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I'am working on my own graphics engine using OpenGL and GLUT (under Linux, C). The problem is with the sprite loader.Basicaly, I have a structure that holds the data for rendering just a part of the texture, something like this:

struct Sprite {
   Vertex start,end,size;
   int textureID;
}    

And I have a function that renders this to the screen. The textureID represent the id of the texture. Vertices start and end represent uv coordinates(between 0 and 1), they specify the top left(start) and bottom right(end) of the sprite I want to render. Vertex size specifies the actual size of the sprite in screen space.
This is a part of the function that splits the big texture in smaller sprites. This is just the math part of it and I made a C app to test it and it does`nt work how I want. s.u and s.v are the start uv coordinate(top left of the sprite), something like x(s.u) and y(s.v) . e.u and e.v are the end coordinate(bottom right of the sprite). nx and ny are the number of splits that are on the texture( in the image bellow there are 2 horrizontal splits and 2 vertical splits. id represents which sprite I want.

   s.u=(1.0f/nx)*(id%nx-1);
   s.v=(1.0f/ny)*(ny-id/nx);
   e.u=s.u+(1.0f/nx);
   e.v=s.v-(1.0f/nx);

For example If I would give my function this numbers: id=1, nx=2, ny=2, it should return this coordinates: start(0;1) and end(0.5;0.5). start(0;1) is the top left coordinate, in the image is a yellow circle with a red circle inside, and end(0.5;0.5) is the bottom right coordinate, in the image is a yellow circle with a green circle inside. uv coordinates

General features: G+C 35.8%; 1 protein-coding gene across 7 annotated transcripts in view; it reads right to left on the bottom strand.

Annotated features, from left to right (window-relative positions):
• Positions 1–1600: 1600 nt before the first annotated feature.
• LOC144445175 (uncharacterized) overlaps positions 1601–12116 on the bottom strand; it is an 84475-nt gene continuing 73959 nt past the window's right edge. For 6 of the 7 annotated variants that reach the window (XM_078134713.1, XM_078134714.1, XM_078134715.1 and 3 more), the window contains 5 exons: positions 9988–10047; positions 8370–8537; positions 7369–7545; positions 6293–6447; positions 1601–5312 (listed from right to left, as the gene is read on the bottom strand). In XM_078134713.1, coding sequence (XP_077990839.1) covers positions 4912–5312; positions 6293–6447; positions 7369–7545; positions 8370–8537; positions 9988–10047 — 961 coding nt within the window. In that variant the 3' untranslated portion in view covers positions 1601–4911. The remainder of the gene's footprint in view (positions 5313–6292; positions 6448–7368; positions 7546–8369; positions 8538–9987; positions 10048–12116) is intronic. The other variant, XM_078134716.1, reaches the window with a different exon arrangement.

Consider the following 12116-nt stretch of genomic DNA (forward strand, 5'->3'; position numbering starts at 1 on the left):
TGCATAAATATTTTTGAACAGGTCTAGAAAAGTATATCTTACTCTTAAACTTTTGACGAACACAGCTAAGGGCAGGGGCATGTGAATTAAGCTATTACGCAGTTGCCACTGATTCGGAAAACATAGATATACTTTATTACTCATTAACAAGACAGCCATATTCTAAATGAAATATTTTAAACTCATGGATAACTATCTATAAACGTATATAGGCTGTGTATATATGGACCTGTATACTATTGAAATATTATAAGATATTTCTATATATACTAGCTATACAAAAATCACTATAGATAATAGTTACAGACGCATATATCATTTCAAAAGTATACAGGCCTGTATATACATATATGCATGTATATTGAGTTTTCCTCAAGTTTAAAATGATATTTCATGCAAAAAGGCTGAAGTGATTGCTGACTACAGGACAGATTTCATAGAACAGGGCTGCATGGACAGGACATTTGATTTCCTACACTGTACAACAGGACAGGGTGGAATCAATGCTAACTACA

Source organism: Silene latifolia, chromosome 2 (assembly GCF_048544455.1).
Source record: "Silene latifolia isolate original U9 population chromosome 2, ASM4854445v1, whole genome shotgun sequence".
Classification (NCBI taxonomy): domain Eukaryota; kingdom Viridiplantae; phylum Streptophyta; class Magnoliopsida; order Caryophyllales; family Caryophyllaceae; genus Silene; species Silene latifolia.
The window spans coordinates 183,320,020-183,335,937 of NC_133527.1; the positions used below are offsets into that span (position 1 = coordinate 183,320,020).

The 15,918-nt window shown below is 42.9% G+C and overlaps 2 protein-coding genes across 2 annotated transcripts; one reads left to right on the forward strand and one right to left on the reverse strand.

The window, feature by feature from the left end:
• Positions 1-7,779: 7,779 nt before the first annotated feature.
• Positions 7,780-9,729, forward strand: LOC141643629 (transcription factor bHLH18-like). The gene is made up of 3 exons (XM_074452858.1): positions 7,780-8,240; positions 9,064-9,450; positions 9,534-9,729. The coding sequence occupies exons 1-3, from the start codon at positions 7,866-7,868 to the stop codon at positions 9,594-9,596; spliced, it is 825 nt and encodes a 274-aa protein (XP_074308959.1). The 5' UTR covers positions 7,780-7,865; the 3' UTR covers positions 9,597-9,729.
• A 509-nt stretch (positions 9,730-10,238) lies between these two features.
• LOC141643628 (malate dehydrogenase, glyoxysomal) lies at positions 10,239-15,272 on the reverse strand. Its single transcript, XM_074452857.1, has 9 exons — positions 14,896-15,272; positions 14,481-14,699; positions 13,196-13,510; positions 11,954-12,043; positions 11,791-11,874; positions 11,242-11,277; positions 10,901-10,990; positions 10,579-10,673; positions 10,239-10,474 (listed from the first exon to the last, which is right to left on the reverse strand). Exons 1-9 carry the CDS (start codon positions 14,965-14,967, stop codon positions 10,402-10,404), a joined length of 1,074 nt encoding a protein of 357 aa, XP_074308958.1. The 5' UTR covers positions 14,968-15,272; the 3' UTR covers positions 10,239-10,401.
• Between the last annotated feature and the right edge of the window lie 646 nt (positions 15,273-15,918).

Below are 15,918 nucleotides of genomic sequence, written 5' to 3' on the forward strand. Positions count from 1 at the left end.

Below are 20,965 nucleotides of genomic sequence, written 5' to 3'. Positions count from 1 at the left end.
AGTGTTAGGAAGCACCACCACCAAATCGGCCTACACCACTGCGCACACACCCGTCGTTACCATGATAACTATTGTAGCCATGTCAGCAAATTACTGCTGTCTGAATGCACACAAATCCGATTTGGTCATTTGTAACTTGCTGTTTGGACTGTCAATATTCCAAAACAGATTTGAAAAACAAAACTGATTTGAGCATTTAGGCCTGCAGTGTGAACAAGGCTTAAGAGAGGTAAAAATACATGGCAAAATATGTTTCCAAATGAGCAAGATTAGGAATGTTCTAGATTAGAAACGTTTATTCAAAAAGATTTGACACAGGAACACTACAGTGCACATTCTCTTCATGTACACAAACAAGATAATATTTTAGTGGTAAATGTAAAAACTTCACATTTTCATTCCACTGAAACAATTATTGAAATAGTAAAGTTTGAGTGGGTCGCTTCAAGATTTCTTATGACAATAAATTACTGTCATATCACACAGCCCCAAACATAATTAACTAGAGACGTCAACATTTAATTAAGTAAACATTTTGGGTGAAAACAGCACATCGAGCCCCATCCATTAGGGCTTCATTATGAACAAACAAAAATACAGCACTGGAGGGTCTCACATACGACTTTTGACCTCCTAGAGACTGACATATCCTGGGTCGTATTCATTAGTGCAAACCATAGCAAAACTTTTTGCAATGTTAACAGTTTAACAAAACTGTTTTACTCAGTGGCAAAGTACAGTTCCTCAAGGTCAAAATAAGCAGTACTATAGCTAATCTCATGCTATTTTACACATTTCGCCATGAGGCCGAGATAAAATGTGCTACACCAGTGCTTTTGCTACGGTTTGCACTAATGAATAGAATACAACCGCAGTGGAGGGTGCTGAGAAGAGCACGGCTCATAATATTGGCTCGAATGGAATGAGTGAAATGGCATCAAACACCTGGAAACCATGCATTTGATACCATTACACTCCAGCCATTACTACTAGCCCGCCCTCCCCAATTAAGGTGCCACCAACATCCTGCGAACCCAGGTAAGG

My problem is that my function doesn't map correctly the sprites. I observed that if I add this: if(us<0) s.u=1+s.u; between the first and the second lines I just end up with the sprites 2 and 4 mixed up.

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1 Answer 1

up vote 1 down vote accepted

I'm not sure why are you mixing id within your equation. Furthermore, your structure just needs the start point and dimensions of the Sprite:

struct Sprite {
    Vertex start,end;
    int textureID;
} 

// nx and ny are indexes of which sprite inside the atlas do you need (index starting at 0
// xsize and ysize are the standard size of an sprite in texture space, for example
// in your example both would be 0.5
Sprite generateSprite(int nx, int ny, int xsize int ysize){
    Sprite s;
    s.start.u = xsize*nx;
    s.start.v = ysize*ny;
    s.end.u = s.start.u+xsize;
    s.end.v = s.start.v+ysize;
}

That's what I think you are trying to archive, hope that helps.

EDIT: you can calculate xsize and ysize easily, for example if your texture holds 4x4 sprites of the same size, xsize = ysize = 1.0/4

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